Leave a comment:


  • nerfan
    replied
    Originally posted by Victory Faust View Post
    I thought when I posted that "No Drugs" jpeg, it might be misunderstood.

    I wasn't talking about Clemens' drug use, although that certainly would bar him from any "best-ever" conversation, the same way it does Barry Bonds.

    But I wasn't talking about that. I was trying to say that, steroids or not, if you're claiming Roger Clemens is the greatest pitcher ever, you must be on drugs.
    Well, you can start with the fact that he pitched in the most competitive era ever, add in his near-130 WAR and 7 Cy Youngs and 143 ERA+. Sure, Johnson was better just looking at the stats, but my era adjustment is obviously higher than yours.

    Leave a comment:


  • Bothrops Atrox
    replied
    Originally posted by StanTheMan View Post
    75 men hit more batters all time that Gibson. 17 men hit more batters than Drysdale. Even when you add in the (possible, alleged, etc.) "misses" when guys were able to get out of the way of a knockdown/try to hit him pitch.... is it equal to racism? Or at least "not better than?" Really?

    Wow.
    You misunderstand. I already aknowleged that Gibson/Drysdale may not have tried to hit people in the head on purpose. My statement was - if somebody intentionaly tried to hit somebody on purpose in the head with a baseball, that is just as wrong as rascism. I never claimed that or Drysdale or anybody else did so. I even said "If they threw inside and happened to hit batters occasioanly, that is a very different story."

    I am sure you cannot disagree that my hypothetical (throwing at people's heads on purpose) is as bad as rascism. I never said that Gibson/Drysdale were as bad as rascists, since we do not know they were part of the hypothetical.

    Please reread my original post and you may see what I was getting at. I agreed with you, but added "unless" it was intentional and at heads.
    Last edited by Bothrops Atrox; 12-09-2010, 12:04 PM.

    Leave a comment:


  • Paul Wendt
    replied
    Stick to "fistfights with fans".

    And let's get back to the topic, Bob Gibson--Pete LaCock.
    Who said anything about that other guy while he was playing?

    Leave a comment:


  • StanTheMan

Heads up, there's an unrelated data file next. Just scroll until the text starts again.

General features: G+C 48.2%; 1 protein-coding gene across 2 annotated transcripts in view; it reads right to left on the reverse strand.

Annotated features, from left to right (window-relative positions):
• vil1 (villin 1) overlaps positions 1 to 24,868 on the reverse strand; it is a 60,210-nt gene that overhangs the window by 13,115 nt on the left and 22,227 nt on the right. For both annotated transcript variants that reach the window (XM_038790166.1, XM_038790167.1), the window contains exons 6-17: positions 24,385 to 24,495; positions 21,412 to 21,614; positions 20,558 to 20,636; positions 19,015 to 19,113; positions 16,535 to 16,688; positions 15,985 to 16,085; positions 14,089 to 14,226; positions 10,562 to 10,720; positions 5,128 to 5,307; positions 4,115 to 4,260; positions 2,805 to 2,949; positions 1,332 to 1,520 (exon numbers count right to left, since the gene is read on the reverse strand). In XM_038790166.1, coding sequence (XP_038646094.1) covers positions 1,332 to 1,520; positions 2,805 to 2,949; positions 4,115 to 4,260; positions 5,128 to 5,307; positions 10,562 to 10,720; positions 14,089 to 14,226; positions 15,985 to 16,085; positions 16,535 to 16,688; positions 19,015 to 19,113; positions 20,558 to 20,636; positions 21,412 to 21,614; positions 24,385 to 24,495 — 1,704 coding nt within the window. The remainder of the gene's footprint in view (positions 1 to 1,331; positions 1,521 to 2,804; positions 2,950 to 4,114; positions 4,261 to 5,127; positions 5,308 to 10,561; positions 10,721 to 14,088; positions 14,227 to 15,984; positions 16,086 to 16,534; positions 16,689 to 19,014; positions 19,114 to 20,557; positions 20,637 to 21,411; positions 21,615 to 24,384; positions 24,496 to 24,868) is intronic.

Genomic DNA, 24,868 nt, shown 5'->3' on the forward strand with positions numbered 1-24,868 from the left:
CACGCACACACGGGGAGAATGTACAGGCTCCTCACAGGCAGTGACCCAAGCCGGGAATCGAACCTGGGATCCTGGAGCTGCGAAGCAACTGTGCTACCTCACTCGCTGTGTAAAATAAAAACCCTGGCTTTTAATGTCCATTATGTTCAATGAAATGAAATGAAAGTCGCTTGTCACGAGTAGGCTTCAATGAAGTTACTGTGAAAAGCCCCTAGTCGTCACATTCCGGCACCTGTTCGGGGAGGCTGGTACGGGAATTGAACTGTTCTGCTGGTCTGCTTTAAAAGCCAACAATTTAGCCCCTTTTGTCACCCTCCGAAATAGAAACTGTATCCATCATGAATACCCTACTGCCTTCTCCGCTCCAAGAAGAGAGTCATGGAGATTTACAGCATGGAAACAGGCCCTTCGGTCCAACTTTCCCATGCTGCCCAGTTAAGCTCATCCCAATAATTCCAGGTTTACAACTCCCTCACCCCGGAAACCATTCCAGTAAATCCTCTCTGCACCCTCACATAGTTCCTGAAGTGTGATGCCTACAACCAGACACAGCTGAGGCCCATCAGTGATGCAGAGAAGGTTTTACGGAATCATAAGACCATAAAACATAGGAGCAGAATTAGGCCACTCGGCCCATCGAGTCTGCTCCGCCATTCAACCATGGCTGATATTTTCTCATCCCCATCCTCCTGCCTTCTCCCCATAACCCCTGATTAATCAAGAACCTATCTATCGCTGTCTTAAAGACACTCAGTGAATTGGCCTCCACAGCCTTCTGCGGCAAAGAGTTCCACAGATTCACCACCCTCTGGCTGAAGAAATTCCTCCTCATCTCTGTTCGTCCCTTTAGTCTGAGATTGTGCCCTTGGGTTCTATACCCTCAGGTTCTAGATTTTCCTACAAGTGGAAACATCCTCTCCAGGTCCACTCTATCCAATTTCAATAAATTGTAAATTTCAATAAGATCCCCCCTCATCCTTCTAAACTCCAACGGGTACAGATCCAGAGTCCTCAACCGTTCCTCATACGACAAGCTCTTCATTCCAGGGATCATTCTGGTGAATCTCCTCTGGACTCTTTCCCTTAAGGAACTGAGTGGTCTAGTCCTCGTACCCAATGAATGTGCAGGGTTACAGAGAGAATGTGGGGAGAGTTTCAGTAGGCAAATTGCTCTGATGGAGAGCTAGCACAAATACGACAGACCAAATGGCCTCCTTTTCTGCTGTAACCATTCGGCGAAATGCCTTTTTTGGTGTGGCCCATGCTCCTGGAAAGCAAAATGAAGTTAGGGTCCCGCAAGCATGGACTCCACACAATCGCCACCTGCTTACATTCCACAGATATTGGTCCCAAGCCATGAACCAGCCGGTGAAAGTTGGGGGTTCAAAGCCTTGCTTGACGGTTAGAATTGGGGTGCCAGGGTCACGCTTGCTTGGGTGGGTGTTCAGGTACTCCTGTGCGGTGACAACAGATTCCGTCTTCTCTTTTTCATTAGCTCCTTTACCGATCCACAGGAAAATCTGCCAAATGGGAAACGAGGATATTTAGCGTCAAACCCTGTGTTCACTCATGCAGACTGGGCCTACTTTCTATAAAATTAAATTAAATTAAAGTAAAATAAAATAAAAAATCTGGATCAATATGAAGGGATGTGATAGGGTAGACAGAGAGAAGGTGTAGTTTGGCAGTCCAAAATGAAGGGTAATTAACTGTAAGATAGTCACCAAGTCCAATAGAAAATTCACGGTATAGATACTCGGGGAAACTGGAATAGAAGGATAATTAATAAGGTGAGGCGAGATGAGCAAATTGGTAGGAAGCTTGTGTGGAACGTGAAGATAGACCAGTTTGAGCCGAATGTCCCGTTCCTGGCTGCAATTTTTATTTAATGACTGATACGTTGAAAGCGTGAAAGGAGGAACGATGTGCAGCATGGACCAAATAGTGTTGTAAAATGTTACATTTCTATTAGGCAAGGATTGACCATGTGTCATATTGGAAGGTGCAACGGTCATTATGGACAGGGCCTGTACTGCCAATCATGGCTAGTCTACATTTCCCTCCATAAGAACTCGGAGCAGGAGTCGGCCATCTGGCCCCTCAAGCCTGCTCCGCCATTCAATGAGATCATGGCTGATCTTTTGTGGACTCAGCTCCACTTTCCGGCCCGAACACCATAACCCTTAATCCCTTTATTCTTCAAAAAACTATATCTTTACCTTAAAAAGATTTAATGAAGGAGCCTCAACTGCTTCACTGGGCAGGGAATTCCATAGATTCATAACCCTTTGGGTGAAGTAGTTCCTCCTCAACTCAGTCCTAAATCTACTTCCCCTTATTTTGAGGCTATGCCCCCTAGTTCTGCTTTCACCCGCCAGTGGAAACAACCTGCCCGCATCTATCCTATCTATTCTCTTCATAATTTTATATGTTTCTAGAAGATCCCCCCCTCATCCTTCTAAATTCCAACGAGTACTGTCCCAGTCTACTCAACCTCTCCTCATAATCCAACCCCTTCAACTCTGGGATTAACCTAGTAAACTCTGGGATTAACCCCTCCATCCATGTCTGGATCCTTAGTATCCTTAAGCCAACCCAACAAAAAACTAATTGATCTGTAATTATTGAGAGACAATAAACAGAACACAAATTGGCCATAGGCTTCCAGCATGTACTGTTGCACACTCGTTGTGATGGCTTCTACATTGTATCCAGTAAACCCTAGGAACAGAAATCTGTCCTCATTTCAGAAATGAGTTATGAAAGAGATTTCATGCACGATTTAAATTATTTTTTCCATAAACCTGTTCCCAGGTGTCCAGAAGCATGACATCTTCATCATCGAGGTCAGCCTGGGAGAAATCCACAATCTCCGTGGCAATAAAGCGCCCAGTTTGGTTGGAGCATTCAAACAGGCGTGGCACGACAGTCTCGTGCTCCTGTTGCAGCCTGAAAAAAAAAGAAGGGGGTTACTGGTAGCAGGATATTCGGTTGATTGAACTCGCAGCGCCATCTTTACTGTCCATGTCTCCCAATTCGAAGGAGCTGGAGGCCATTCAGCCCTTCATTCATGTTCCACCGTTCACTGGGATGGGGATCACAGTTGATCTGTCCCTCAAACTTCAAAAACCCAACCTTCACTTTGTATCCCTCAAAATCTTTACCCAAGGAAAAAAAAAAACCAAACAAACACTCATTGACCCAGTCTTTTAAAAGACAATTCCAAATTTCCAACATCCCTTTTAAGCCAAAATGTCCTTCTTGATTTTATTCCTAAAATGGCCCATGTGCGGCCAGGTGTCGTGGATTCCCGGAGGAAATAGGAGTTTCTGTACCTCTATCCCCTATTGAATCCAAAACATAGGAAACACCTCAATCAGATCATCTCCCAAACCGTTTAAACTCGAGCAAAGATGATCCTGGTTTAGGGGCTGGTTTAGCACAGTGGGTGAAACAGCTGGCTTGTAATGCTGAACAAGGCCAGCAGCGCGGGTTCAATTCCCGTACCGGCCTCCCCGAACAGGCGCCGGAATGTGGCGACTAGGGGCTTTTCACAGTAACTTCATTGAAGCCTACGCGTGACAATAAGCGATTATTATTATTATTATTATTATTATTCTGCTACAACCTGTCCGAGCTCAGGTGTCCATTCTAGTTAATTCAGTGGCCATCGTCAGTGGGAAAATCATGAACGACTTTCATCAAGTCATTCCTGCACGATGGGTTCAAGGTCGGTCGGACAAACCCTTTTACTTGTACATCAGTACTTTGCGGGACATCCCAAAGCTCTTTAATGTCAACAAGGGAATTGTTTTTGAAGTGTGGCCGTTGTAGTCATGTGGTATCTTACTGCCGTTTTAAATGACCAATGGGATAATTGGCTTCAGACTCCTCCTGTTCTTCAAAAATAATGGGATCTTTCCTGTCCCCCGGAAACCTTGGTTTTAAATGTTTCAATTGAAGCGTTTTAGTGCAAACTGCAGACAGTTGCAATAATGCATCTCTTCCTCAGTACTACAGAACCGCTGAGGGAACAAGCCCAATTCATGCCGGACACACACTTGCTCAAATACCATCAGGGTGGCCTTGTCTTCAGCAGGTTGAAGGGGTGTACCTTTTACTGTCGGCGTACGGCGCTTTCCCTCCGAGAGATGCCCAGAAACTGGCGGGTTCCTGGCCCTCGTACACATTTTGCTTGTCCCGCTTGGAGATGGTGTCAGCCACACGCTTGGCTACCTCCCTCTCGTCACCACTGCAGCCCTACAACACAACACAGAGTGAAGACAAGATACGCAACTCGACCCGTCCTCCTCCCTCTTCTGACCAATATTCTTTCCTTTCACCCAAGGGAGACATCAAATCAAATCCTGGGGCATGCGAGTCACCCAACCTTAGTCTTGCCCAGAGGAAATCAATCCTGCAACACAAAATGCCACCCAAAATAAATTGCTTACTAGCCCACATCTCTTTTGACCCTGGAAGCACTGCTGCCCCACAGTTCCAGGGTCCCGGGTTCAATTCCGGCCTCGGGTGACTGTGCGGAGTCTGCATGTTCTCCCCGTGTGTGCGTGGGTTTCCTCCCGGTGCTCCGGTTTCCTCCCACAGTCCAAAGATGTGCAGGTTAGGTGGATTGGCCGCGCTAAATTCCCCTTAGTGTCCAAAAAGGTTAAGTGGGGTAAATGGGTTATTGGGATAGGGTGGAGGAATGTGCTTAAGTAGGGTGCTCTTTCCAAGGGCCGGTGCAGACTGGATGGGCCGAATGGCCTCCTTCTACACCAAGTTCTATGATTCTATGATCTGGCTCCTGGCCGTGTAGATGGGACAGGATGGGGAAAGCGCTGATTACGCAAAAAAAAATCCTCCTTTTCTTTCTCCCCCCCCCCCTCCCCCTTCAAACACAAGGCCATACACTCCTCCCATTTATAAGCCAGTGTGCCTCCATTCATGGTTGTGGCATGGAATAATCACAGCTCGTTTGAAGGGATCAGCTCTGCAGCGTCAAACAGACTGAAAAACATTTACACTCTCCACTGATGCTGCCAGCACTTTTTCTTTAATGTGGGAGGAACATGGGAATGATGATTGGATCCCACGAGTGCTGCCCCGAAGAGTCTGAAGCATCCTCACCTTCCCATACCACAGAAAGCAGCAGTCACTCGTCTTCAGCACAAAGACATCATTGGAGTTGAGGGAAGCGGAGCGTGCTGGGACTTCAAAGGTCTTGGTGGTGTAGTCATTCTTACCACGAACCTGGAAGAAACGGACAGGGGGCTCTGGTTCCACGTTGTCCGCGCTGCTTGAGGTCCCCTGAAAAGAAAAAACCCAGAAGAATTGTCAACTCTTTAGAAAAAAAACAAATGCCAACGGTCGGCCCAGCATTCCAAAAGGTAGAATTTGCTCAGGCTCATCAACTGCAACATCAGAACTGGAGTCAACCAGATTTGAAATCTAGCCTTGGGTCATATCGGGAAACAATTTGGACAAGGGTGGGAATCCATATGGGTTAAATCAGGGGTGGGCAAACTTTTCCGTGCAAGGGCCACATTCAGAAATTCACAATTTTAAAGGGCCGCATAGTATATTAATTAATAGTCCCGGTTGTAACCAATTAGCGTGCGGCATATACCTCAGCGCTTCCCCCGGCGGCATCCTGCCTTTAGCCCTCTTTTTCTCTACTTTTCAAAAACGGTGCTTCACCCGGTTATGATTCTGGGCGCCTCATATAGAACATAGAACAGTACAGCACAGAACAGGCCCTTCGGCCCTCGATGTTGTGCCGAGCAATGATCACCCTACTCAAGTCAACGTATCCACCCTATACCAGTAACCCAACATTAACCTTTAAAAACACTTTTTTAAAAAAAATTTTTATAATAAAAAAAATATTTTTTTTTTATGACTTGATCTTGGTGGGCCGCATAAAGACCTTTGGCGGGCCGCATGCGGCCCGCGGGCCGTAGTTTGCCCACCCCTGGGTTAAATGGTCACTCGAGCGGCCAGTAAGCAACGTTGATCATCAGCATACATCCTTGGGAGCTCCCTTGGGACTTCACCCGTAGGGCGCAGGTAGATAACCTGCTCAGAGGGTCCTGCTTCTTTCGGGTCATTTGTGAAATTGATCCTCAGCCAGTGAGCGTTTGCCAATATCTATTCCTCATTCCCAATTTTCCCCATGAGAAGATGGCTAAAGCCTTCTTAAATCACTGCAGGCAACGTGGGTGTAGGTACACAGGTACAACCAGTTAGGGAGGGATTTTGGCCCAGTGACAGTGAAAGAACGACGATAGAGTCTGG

replied
    Originally posted by STLCards2 View Post
    Agreed, unless the "chin music" is intentional and with the intent to hurt. That seems to be the debate - did Gibson and Drysdale throw at heads on purpose. If so, I don't see how that is any better than rascism. If they threw inside and happened to hit batters occasioanly, that is a very different story.
    75 men hit more batters all time that Gibson. 17 men hit more batters than Drysdale. Even when you add in the (possible, alleged, etc.) "misses" when guys were able to get out of the way of a knockdown/try to hit him pitch.... is it equal to racism? Or at least "not better than?" Really?

    Wow.

    Leave a comment:


  • BigRon
    replied
    Originally posted by StanTheMan View Post
    Gibson could not reach 99 mph by the way.
    A bit off the topic, but we don't know that. Radar guns were not in use in baseball in the 60s except for some experimenting, usually in Spring training. Also, even to this day 5 different radar guns may give 5 different readings. Gibson did have an outstanding fastball, though he wasn't the fastest of his era. And, if the ball is coming at your head, 94-95 is not a lot diffrent than 99.

    Leave a comment:


  • Bothrops Atrox
    replied
    Originally posted by StanTheMan View Post
    Well, overt racism (although unfortunately par for the course at the time) and fistfights with fans are indeed far worse than some chin music. Gibson could not reach 99 mph by the way.
    Agreed, unless the "chin music" is intentional and with the intent to hurt. That seems to be the debate - did Gibson and Drysdale throw at heads on purpose. If so, I don't see how that is any better than rascism. If they threw inside and happened to hit batters occasioanly, that is a very different story.

    Leave a comment:


  • StanTheMan
    replied
    Well, overt racism (although unfortunately par for the course at the time) and fistfights with fans are indeed far worse than some chin music. Gibson could not reach 99 mph by the way.

    Leave a comment:


  • Victory Faust
    replied
    My problem with Gibson, Drysdale, etc. isn't solely because they threw at batters' heads. My major issue is how this is chuckled over, as if it's "just how it was," whereas things guys like Ty Cobb did -- which also were "just how it was" -- get painted as the worst offenses since Lincoln's assassination.

    I just don't think there's anything cute about Bob Gibson throwing a 99-mph baseball at a batter's head, and it ticks me off to see the likes of Tim McCarver reminiscing about it with a smile -- and the interviewer never calling him out on it.

    Leave a comment:


  • Victory Faust
    replied
    Originally posted by nerfan View Post
    I don't really take drugs into account when rating players. I assume everyone's guilty until they're innocent from the 90s.

    I thought when I posted that "No Drugs" jpeg, it might be misunderstood.

    I wasn't talking about Clemens' drug use, although that certainly would bar him from any "best-ever" conversation, the same way it does Barry Bonds.

    But I wasn't talking about that. I was trying to say that, steroids or not, if you're claiming Roger Clemens is the greatest pitcher ever, you must be on drugs.

    Leave a comment:


  • sandy1
    replied
    Originally posted by STLCards2 View Post
    A few caveats - Maddux had 1,500 more innnings than Gibson and Johnson probably had close to 1,000 more innings than Drysdale. Johnson also had terrible control early on. But yes, Maddux hit people intentionaly all the time - just never at their heads.

    But yes, the Gibson HBP machine stuff is a little overblown - i had heard that he never led the league before too.
    Yes, on a rate basis Drysdale had more HBP, and led the league more times than WJ did (2) . Still you never hear the older players like Walter Johnson or Eddie Plank (!) being accused of hitting or throwing at batters. Drysdale, who also had control problems early on, is called a headhunter -where is the evidence "headhunter"?

    Leave a comment: